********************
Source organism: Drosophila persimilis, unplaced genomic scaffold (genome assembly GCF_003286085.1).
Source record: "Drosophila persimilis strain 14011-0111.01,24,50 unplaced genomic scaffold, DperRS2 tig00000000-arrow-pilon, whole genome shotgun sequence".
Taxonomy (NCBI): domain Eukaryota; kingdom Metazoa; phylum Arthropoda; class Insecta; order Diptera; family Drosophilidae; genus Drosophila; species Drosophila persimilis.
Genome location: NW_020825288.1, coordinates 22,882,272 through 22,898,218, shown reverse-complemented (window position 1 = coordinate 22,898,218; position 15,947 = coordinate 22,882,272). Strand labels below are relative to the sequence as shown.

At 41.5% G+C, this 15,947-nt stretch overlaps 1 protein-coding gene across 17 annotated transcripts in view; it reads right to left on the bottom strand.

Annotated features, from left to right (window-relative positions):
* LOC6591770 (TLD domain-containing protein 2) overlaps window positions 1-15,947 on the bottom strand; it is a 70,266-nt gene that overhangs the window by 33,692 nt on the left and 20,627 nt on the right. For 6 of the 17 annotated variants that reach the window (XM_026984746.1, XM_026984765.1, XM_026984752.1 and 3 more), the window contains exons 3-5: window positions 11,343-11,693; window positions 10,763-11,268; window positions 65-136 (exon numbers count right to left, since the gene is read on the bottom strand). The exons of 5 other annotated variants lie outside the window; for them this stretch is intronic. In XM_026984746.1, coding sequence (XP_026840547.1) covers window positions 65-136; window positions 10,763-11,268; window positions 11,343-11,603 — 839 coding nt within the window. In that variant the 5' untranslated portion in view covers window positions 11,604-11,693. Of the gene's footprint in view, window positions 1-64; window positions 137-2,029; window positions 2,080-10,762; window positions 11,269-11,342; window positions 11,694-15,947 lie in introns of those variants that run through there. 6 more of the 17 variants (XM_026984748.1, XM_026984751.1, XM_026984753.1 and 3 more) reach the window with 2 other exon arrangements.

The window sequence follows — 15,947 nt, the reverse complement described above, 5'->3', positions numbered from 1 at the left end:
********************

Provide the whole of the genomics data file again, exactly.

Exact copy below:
Source organism: Drosophila persimilis, unplaced genomic scaffold (genome assembly GCF_003286085.1).
Source record: "Drosophila persimilis strain 14011-0111.01,24,50 unplaced genomic scaffold, DperRS2 tig00000000-arrow-pilon, whole genome shotgun sequence".
Taxonomy (NCBI): domain Eukaryota; kingdom Metazoa; phylum Arthropoda; class Insecta; order Diptera; family Drosophilidae; genus Drosophila; species Drosophila persimilis.
Genome location: NW_020825288.1, coordinates 22,882,272 through 22,898,218, shown reverse-complemented (window position 1 = coordinate 22,898,218; position 15,947 = coordinate 22,882,272). Strand labels below are relative to the sequence as shown.

At 41.5% G+C, this 15,947-nt stretch overlaps 1 protein-coding gene across 17 annotated transcripts in view; it reads right to left on the bottom strand.

Annotated features, from left to right (window-relative positions):
* LOC6591770 (TLD domain-containing protein 2) overlaps window positions 1-15,947 on the bottom strand; it is a 70,266-nt gene that overhangs the window by 33,692 nt on the left and 20,627 nt on the right. For 6 of the 17 annotated variants that reach the window (XM_026984746.1, XM_026984765.1, XM_026984752.1 and 3 more), the window contains exons 3-5: window positions 11,343-11,693; window positions 10,763-11,268; window positions 65-136 (exon numbers count right to left, since the gene is read on the bottom strand). The exons of 5 other annotated variants lie outside the window; for them this stretch is intronic. In XM_026984746.1, coding sequence (XP_026840547.1) covers window positions 65-136; window positions 10,763-11,268; window positions 11,343-11,603 — 839 coding nt within the window. In that variant the 5' untranslated portion in view covers window positions 11,604-11,693. Of the gene's footprint in view, window positions 1-64; window positions 137-2,029; window positions 2,080-10,762; window positions 11,269-11,342; window positions 11,694-15,947 lie in introns of those variants that run through there. 6 more of the 17 variants (XM_026984748.1, XM_026984751.1, XM_026984753.1 and 3 more) reach the window with 2 other exon arrangements.

The window sequence follows — 15,947 nt, the reverse complement described above, 5'->3', positions numbered from 1 at the left end: